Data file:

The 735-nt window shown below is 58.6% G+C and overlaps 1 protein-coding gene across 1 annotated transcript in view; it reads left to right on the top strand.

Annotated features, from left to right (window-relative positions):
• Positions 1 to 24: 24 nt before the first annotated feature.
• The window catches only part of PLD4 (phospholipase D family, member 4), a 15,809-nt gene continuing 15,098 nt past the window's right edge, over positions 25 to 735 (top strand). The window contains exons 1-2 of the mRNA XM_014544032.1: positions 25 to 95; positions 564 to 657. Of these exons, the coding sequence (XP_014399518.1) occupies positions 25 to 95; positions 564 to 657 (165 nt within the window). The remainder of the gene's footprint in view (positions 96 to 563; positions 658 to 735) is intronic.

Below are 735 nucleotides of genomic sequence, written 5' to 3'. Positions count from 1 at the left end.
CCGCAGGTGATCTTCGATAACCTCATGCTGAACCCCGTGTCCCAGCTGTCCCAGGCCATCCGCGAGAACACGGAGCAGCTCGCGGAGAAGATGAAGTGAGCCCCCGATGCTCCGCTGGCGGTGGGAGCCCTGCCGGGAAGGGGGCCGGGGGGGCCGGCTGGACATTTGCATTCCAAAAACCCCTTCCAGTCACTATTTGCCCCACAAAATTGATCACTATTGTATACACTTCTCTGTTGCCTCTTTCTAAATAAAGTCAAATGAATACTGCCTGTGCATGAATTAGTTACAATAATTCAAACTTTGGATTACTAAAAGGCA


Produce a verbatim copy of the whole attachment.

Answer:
The 735-nt window shown below is 58.6% G+C and overlaps 1 protein-coding gene across 1 annotated transcript in view; it reads left to right on the top strand.

Annotated features, from left to right (window-relative positions):
• Positions 1 to 24: 24 nt before the first annotated feature.
• The window catches only part of PLD4 (phospholipase D family, member 4), a 15,809-nt gene continuing 15,098 nt past the window's right edge, over positions 25 to 735 (top strand). The window contains exons 1-2 of the mRNA XM_014544032.1: positions 25 to 95; positions 564 to 657. Of these exons, the coding sequence (XP_014399518.1) occupies positions 25 to 95; positions 564 to 657 (165 nt within the window). The remainder of the gene's footprint in view (positions 96 to 563; positions 658 to 735) is intronic.

Below are 735 nucleotides of genomic sequence, written 5' to 3'. Positions count from 1 at the left end.
CCGCAGGTGATCTTCGATAACCTCATGCTGAACCCCGTGTCCCAGCTGTCCCAGGCCATCCGCGAGAACACGGAGCAGCTCGCGGAGAAGATGAAGTGAGCCCCCGATGCTCCGCTGGCGGTGGGAGCCCTGCCGGGAAGGGGGCCGGGGGGGCCGGCTGGACATTTGCATTCCAAAAACCCCTTCCAGTCACTATTTGCCCCACAAAATTGATCACTATTGTATACACTTCTCTGTTGCCTCTTTCTAAATAAAGTCAAATGAATACTGCCTGTGCATGAATTAGTTACAATAATTCAAACTTTGGATTACTAAAAGGCA